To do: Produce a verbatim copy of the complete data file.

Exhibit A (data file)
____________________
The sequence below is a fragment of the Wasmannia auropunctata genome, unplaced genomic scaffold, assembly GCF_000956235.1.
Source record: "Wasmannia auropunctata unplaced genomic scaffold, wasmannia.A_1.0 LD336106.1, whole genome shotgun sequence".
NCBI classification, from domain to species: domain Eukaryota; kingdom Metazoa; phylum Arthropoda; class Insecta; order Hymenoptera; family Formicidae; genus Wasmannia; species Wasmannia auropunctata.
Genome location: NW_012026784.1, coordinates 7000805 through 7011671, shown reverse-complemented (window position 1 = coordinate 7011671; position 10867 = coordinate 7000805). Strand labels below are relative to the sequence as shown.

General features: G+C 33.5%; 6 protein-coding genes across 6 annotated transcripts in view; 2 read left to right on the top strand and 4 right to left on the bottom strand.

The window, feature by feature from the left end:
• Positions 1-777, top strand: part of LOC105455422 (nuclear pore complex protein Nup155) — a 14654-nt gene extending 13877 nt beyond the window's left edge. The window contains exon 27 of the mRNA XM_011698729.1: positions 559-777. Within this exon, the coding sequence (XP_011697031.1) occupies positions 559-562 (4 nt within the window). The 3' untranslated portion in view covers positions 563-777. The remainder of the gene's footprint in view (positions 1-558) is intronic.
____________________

The sequence below is a fragment of the Wasmannia auropunctata genome, unplaced genomic scaffold, assembly GCF_000956235.1.
Source record: "Wasmannia auropunctata unplaced genomic scaffold, wasmannia.A_1.0 LD336106.1, whole genome shotgun sequence".
NCBI classification, from domain to species: domain Eukaryota; kingdom Metazoa; phylum Arthropoda; class Insecta; order Hymenoptera; family Formicidae; genus Wasmannia; species Wasmannia auropunctata.
Genome location: NW_012026784.1, coordinates 7000805 through 7011671, shown reverse-complemented (window position 1 = coordinate 7011671; position 10867 = coordinate 7000805). Strand labels below are relative to the sequence as shown.

General features: G+C 33.5%; 6 protein-coding genes across 6 annotated transcripts in view; 2 read left to right on the top strand and 4 right to left on the bottom strand.

The window, feature by feature from the left end:
• Positions 1-777, top strand: part of LOC105455422 (nuclear pore complex protein Nup155) — a 14654-nt gene extending 13877 nt beyond the window's left edge. The window contains exon 27 of the mRNA XM_011698729.1: positions 559-777. Within this exon, the coding sequence (XP_011697031.1) occupies positions 559-562 (4 nt within the window). The 3' untranslated portion in view covers positions 563-777. The remainder of the gene's footprint in view (positions 1-558) is intronic.